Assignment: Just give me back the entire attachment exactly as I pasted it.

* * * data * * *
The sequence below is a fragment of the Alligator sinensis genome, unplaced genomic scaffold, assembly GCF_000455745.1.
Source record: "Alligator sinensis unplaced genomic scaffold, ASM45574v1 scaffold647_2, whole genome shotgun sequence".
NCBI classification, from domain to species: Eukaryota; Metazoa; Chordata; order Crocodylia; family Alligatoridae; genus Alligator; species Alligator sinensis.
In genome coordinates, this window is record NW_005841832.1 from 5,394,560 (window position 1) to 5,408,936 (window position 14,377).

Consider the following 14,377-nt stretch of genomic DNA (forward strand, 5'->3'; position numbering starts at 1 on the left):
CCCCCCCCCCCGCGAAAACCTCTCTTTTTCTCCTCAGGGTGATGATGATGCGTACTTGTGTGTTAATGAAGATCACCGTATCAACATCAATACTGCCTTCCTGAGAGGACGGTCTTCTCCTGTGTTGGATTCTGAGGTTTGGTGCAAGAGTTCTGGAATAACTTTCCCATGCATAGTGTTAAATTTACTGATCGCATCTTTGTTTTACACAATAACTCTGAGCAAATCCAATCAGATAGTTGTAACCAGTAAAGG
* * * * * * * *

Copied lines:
The sequence below is a fragment of the Alligator sinensis genome, unplaced genomic scaffold, assembly GCF_000455745.1.
Source record: "Alligator sinensis unplaced genomic scaffold, ASM45574v1 scaffold647_2, whole genome shotgun sequence".
NCBI classification, from domain to species: Eukaryota; Metazoa; Chordata; order Crocodylia; family Alligatoridae; genus Alligator; species Alligator sinensis.
In genome coordinates, this window is record NW_005841832.1 from 5,394,560 (window position 1) to 5,408,936 (window position 14,377).

Consider the following 14,377-nt stretch of genomic DNA (forward strand, 5'->3'; position numbering starts at 1 on the left):
CCCCCCCCCCCGCGAAAACCTCTCTTTTTCTCCTCAGGGTGATGATGATGCGTACTTGTGTGTTAATGAAGATCACCGTATCAACATCAATACTGCCTTCCTGAGAGGACGGTCTTCTCCTGTGTTGGATTCTGAGGTTTGGTGCAAGAGTTCTGGAATAACTTTCCCATGCATAGTGTTAAATTTACTGATCGCATCTTTGTTTTACACAATAACTCTGAGCAAATCCAATCAGATAGTTGTAACCAGTAAAGG